Huge protests have taken place across India in support of a jailed anti-corruption campaigner who has been demanding a tough anti-graft law.
Thousands of protestors turned out on Wednesday after Anna Hazare, a self-styled Gandhian, was arrested a day earlier when he went ahead with his planned protest and hunger strike in the capital, New Delhi.
Hundreds of his supporters, who had planned to join the protest, were also detained. Hazare's arrest sparked spontaneous demonstrations in cities across the country.
Spurred by messages on social networking sites, such as on Twitter and Facebook, at least 15,000 supporters thronged to one protest site in central Delhi alone, a Reuters reporter said.
In northeast Assam state, thousands of farmers, students and lawyers marched. In the financial capital of Mumbai, thousands of people carrying the Indian flag and wearing Gandhi caps chanted "I am Anna".
In the technology hub of Hyderabad, lawyers boycotted courts, students skipped class and hundreds took to the streets.
PM defends arrest
Earlier in the day, Manmohan Singh, the country’s prime minister, made a statement in the parliament justifying the government's handling of the situation but opposition parties were left unimpressed.
Singh accused Hazare of being deliberately confrontational and undemocratic over his plans to stage the hunger strike.
Singh said Hazare's intention to fast indefinitely to push for changes to a new anti-corruption bill was a direct challenge to the government's authority.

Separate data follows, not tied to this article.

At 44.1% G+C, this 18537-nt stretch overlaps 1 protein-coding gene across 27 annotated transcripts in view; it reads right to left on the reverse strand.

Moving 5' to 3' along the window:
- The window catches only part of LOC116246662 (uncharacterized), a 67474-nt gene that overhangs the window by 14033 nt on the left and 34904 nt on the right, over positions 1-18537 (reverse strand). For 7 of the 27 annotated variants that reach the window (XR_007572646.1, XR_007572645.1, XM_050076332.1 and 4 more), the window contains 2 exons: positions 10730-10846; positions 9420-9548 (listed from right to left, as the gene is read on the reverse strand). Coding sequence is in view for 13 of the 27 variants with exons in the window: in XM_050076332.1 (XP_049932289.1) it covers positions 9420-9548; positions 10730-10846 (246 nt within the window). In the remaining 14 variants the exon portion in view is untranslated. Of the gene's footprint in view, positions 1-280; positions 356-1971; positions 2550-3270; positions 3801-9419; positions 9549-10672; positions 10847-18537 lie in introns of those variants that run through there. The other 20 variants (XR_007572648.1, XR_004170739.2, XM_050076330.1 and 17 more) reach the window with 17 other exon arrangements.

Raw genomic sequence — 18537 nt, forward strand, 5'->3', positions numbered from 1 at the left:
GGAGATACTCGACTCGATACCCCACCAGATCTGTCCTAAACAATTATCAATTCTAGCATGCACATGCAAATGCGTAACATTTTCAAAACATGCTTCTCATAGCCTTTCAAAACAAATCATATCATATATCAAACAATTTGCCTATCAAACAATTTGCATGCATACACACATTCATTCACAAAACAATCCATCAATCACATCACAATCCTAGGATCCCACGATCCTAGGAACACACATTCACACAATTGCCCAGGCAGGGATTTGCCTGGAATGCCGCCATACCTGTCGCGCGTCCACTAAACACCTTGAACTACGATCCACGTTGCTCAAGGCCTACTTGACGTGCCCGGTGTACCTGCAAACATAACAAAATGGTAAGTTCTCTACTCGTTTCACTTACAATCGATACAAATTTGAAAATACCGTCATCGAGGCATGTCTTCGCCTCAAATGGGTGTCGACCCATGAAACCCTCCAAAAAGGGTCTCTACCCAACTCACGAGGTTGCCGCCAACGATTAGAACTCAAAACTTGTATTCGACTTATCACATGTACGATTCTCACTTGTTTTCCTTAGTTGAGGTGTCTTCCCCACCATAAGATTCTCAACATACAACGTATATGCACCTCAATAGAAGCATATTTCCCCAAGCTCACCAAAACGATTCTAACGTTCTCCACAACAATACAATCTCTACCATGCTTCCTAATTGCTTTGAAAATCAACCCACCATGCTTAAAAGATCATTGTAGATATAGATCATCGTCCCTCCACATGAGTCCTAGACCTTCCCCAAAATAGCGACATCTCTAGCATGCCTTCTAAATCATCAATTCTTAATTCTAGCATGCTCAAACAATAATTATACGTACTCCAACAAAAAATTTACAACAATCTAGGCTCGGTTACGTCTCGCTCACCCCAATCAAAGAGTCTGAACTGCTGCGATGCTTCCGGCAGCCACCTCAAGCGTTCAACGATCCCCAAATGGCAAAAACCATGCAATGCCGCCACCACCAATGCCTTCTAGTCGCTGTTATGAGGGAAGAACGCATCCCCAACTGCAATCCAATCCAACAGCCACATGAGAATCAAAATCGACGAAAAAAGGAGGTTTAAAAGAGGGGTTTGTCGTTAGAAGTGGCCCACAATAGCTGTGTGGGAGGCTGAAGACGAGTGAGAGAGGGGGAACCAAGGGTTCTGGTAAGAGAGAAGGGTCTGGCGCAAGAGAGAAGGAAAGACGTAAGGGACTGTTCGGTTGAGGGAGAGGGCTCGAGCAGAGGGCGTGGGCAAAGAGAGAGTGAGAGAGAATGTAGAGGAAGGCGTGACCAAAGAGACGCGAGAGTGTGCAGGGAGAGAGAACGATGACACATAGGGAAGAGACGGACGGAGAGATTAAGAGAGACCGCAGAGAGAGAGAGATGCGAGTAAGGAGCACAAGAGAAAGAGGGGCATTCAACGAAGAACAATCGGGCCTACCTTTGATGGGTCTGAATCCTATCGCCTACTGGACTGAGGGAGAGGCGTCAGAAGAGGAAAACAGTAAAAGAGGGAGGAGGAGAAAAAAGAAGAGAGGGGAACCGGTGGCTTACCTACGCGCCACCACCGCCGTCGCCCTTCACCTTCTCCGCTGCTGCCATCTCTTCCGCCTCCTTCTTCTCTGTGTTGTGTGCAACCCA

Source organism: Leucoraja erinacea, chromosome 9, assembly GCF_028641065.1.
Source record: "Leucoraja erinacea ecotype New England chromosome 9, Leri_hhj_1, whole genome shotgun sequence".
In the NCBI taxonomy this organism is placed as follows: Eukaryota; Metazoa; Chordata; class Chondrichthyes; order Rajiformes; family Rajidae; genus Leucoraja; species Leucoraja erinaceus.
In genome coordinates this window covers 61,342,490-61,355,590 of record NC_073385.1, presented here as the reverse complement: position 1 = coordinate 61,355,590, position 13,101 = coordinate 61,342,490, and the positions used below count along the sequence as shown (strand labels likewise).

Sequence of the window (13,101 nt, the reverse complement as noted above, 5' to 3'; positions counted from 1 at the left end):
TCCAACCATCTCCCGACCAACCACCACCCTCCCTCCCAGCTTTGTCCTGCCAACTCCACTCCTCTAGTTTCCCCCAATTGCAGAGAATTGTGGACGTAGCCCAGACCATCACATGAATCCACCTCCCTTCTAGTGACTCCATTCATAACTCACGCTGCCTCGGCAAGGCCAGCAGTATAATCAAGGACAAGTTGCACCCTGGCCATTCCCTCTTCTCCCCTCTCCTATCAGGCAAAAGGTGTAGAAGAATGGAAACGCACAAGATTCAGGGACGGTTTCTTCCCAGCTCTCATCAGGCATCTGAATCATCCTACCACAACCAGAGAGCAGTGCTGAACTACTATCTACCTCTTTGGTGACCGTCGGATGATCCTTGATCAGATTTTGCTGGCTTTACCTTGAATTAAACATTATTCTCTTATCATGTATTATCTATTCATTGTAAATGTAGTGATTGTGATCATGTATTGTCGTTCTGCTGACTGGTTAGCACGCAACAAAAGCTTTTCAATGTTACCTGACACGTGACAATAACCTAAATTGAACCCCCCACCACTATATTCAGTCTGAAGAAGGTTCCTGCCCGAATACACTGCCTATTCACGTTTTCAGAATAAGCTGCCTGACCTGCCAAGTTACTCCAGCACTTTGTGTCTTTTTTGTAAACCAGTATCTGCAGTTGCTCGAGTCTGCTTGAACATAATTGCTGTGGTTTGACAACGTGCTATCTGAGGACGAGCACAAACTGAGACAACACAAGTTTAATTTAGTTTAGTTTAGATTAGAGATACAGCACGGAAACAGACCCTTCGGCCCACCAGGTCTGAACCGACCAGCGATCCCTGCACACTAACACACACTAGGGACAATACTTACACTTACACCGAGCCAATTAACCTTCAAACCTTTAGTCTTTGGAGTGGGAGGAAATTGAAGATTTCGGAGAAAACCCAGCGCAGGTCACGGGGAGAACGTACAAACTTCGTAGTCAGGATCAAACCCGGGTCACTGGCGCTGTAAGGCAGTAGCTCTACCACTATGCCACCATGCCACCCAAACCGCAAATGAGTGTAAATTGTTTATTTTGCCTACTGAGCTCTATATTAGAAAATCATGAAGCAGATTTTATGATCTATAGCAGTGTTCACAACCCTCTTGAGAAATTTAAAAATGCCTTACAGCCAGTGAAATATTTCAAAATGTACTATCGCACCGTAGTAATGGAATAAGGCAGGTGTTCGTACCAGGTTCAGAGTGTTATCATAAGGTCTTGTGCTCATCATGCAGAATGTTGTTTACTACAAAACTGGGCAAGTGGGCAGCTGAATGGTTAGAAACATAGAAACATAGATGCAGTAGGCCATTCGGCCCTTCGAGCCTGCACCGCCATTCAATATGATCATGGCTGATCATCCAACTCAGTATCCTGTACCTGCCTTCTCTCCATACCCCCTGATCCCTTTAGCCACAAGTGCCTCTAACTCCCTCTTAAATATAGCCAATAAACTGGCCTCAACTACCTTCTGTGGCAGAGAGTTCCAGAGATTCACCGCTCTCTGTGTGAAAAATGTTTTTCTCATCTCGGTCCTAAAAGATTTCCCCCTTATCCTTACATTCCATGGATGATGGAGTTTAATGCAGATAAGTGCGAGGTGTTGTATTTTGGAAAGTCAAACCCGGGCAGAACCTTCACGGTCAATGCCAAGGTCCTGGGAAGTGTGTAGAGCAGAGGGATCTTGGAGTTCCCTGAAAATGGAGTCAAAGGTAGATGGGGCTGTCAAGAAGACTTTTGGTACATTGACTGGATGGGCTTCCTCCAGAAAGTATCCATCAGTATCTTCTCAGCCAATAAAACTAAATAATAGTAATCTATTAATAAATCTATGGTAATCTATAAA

"The path he has chosen is totally misconceived and fraught with grave consequences for our parliamentary democracy," said Singh as he was repeatedly interrupted by cries of "shame" from the opposition.
"It is a wake-up call for all of us unless we put our house in order. The people of this country are becoming restless," Arun Jaitley, leader of the opposition Hindu nationalist Bharatiya Janata Party, said.
Hazare, 74, spent the night in jail despite being freed by the government.
A close aide, who had also been arrested, said Hazare was refusing to leave the jail until he obtained government permission to continue his fast in a park in the capital.
Police released about 1,500 of Hazare's followers detained for defying the police order not to protest.
In a pre-taped appeal, Hazare urged his supporters to protest despite his arrest.
The anti-corruption crusader, who has struck a nerve with millions of Indians by demanding tougher laws against rampant corruption, fasted as thousands of his followers gathered outside the jail.
"The government really doesn't know what it is doing," Kuldip Nayar, a veteran political analyst, said. "It is bungling, mishandling. They do not know at all how wide and how deep the resentment is."
P Chidambaram, India's home minister, said organisers had refused to guarantee to obey police orders that the rally would be limited to 5,000 people and that it would only last three days.
Chidambaram denied the government was quashing dissent and stressed that "this government is not against peaceful protest".
Hazare ended a four-day hunger strike in April after the government set up a committee to draft legislation to create an anti-corruption ombudsman. The committee included Hazare and other non-elected activists.
The legislation was introduced in India's parliament earlier this month but Hazare demanded it be made tougher to include the prime minister and the judiciary in its remit. The current draft of the law does not include them.
Hazare's protest comes as the as federal government battles a series of scandals, including the sale of mobile phone licenses and the hosting of last year's Commonwealth Games, which together lost the country as much as $40bn, according to government auditors.
Many ministers from the current federal government were arrested in the wake of the scams.
The Indian parliament has been paralysed by anti-corruption protests for two weeks, stalling crucial legislation.